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  • 1
    Call number: QZ50:2
    Keywords: Genetics, Medical
    Pages: ix, 160 p. : ill.
    ISBN: 3894123583
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  • 2
    Call number: YY Diss Haer/Mag
    Keywords: DKFZ-publications / academic dissertations
    Pages: 96, XI S.
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  • 3
    Call number: QZ200:473
    Keywords: Neoplasms ; Research ; Neoplasms / history ; Research / history ; History of Medicine, 20th Cent
    Notes: Proceedings of a symposium organised by the Institut für Geschichte der Medizin in Heildelberg, Feb. 2000.
    Pages: xx, 201 p.
    ISBN: 3131056614
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  • 4
    Call number: QH308:6(4)
    Keywords: Biology
    Pages: viii, 391 p. : ill.
    Edition: Vierte, völlig neu bearbeitete und erweiterte Auflage.
    ISBN: 3-7945-1786-5
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  • 5
    Keywords: Medicine ; Human Genetics ; Biomedicine ; Human Genetics ; Springer eBooks
    Description / Table of Contents: A New Method to Predict Ion Effects in RNA Folding -- Computational Generation of RNA Nanorings -- Protocols for Molecular Dynamics Simulations of RNA Nanostructures -- Rolling Circle Transcription for the Self-Assembly of Multimeric RNAi Structures and its Applications in Nanomedicine -- Computational Prediction of the Immunomodulatory Potential of RNA Sequences -- Co-Transcriptional Production of Chemically Modified RNA Nanoparticles -- Supported Fluid Lipid Bilayer as a Scaffold to Direct Assembly of RNA Nanostructures -- Evaluation of Thermal Stability of RNA Nanoparticles by Temperature Gradient Gel Electrophoresis (TGGE) in Native Condition -- Design and Crystallography of Self-Assembling RNA Nanostructures -- X-Aptamer Selection and Validation -- Design and Preparation of Aptamer-siRNA Chimeras (AsiCs) for Targeted Cancer Therapy -- Cellular Delivery of siRNAs using Bolaamphiphiles -- Preparation and Optimization of Lipid-Like Nanoparticles for mRNA Delivery -- Chitosan Nanoparticles for miRNA Delivery -- Synthesis of PLGA/Lipid Hybrid Nanoparticles for siRNA Delivery using the Emulsion Method PLGA-PEG/Lipid Nanoparticles for siRNA Delivery -- Oxime Ether Lipids as Transfection Agents: Assembly and Complexation with siRNA -- Polycationic Probe-Guided Nanopore Single-Molecule Counter for Selective miRNA Detection -- Intracellular Re-Association of RNA-DNA Hybrids that Activates RNAi in HIV-Infected Cells -- Construction and In Vivo Testing of Prokaryotic Riboregulators -- Preparation of a Conditional RNA Switch -- Rational Engineering of a Modular Group I Ribozyme to Control its Activity by Self-Dimerization -- CRISPR-Cas RNA Scaffolds for Transcriptional Programming in Yeast -- Using Planar Phi29 pRNA Three-Way Junction to Control Size and Shape of RNA Nanoparticles for Biodistribution Profiling in Mice
    Abstract: This volume presents a collection of computational and experimental protocols pertaining to the creation, characterization, and utilization of RNA nanostructures. The chapters in this book cover topics such as ion effects in RNA folding; design and crystallography of self-assembling RNA nanostructures; x-aptamer selection and validation; RNAi in HIV-infected cells; and preparation of a conditional RNA switch. Written in the highly successful Methods in Molecular Biology series format, chapters include introductions to their respective topics, lists of the necessary materials and reagents, step-by-step, readily reproducible laboratory protocols, and tips on troubleshooting and avoiding known pitfalls. Cutting-edge and thorough, RNA Nanostructures: Methods and Protocols is a valuable resource for the design and production of RNA nanostructures. Researchers and scientists sharing these detailed protocols is important for sustained progress in the field
    Pages: XV, 383 p. 95 illus., 75 illus. in color. : online resource.
    ISBN: 9781493971381
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  • 6
    ISSN: 1432-055X
    Keywords: Schlüsselwörter Trauma ; Stoffwechsel ; totale parenterale Ernährung ; Glukose ; Fruktose ; Fettemulsionen ; Glukose-/Fettsäuren-Zyklus ; Key words Trauma ; Metabolism ; Total parenteral nutrition ; Glucose ; Fructose ; Lipid emulsions ; Glucose-Fatty-Acid-Cycle
    Source: Springer Online Journal Archives 1860-2000
    Topics: Medicine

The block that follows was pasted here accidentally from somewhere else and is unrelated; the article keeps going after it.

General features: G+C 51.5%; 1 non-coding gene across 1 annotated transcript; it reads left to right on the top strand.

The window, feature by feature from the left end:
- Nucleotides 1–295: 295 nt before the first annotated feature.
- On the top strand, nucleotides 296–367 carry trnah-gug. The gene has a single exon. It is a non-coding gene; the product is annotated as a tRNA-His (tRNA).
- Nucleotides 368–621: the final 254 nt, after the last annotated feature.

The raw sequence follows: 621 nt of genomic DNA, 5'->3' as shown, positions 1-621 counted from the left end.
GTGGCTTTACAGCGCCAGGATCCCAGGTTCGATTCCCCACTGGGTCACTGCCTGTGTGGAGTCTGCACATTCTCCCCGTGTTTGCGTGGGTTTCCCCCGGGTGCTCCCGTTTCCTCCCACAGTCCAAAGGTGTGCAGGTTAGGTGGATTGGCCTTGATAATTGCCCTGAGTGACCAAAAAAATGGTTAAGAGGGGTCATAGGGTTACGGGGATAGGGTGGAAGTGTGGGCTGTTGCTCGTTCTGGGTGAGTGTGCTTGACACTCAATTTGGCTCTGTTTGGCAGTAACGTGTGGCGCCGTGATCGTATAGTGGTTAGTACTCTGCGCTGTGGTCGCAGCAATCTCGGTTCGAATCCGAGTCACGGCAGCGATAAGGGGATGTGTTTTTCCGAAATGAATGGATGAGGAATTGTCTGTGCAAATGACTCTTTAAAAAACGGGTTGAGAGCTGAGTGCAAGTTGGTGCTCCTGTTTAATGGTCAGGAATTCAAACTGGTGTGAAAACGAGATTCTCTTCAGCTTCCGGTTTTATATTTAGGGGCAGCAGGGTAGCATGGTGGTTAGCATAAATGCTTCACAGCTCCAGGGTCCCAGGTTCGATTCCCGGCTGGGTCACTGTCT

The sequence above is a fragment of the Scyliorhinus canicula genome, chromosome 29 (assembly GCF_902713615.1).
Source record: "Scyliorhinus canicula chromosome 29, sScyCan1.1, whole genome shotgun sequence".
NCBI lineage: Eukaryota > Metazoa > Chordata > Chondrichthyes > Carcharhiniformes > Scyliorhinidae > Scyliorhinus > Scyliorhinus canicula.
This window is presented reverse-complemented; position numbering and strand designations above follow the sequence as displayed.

Description / Table of Contents: Abstract Parenteral nutrition required following surgery or injury should not only meet post-aggression caloric requirements but also match the specific metabolic needs so as not to worsen the metabolic disruptions already present in this situation. The primary objective of parenteral nutrition is body protein maintenance or restoration by reduction of protein catabolism or promotion of protein synthesis or both. Whether all parenteral energy donors, i.e., glucose, fructose, other polyols, and lipid emulsions, are equally capable of achieving this objective continues to be a controversial issue. The objective of the present study was to answer the following questions: (1) Do glucose and fructose differ in their effects on the metabolic changes seen following surgery or injury, the changes in glucose metabolism in particular? (2) Can the observation of poorer glucose utilization in the presence of lipids be confirmed in ICU patients? Patients, materials and methods. A prospective, randomized clinical trial has been conducted in 20 aseptic surgical ICU patients to generate an objective database along these lines by performing a detailed analysis of the metabolic responses to different parenteral nutrition protocols. The effects of a glucose solution+lipid emulsion regimen vs fructose solution+lipid emulsion regimen on a number of carbohydrate and lipid metabolism variables were evaluated for an isocaloric (carbohydrates: 0.25 g/kg body weight/h; lipids: 0.166 g/kg body weight/h) and isonitrogenous (amino acids: 0.0625 g/kg body weight/h) total nutrient supply over a 10-h study period. Results. A significantly smaller rise in blood glucose concentrations (increase from baseline: glucose+lipids P〈0.001 vs fructose+lipids n.s.) suggested that fructose had a small effect, if any at all, on glucose metabolism. Serum insulin activity showed significant differences as a function of carbohydrate regimen, i.e. infusion of fructose instead of glucose produced a less pronounced increase in insulin activity (increase from baseline: glucose+lipids P〈0.001 vs fructose+lipids P〈0.01). Impairment of glucose utilization by concomitant administration of lipids was observed neither in patients who first received glucose nor in those who first received fructose. Conclusions. As demonstrated, parenteral fructose, unlike parenteral glucose, has a significantly less adverse impact than glucose on the glucose balance, which is disrupted initially in the post-aggression state. In addition, the less pronounced increase in insulin activity during fructose infusion than during glucose infusion can be assumed to facilitate mobilization of endogenous lipid stores and lipid oxidation. Earlier workers pointed out that any rise in free fatty acid and ketone body concentrations in the serum produces inhibition of muscular glucose uptake and oxidation, and of glycolysis. These findings were recorded in a rat model and could not be confirmed in our post-aggression state patients receiving lipid doses commensurate with the usual clinical infusion rates. The serious complications that can result from hereditary fructose intolerance are completely avoidable if a careful patient history is taken before the first parenteral use of fructose. If the patient or family members and close friends, are simply asked whether he/she can tolerate fruit and sweet dishes, hereditary fructose intolerance can be ruled out beyond all reasonable doubt. Only in the extremely rare situations in which it is not possible to question either the patient or any significant other, a test dose will have to be administered to exclude fructose intolerance. The benefits of fructose-specific metabolic effects reported in the literature and corroborated by the results of our own study suggest that fructose is an important nutrient that contributes to metabolic stabilization, especially in the post-aggression phase and in septic patients. Hyperglycaemic states are largely prevented, and fewer patients require exogenous insulin, thus avoiding the frequently underestimated risk of hypoglycaemic states.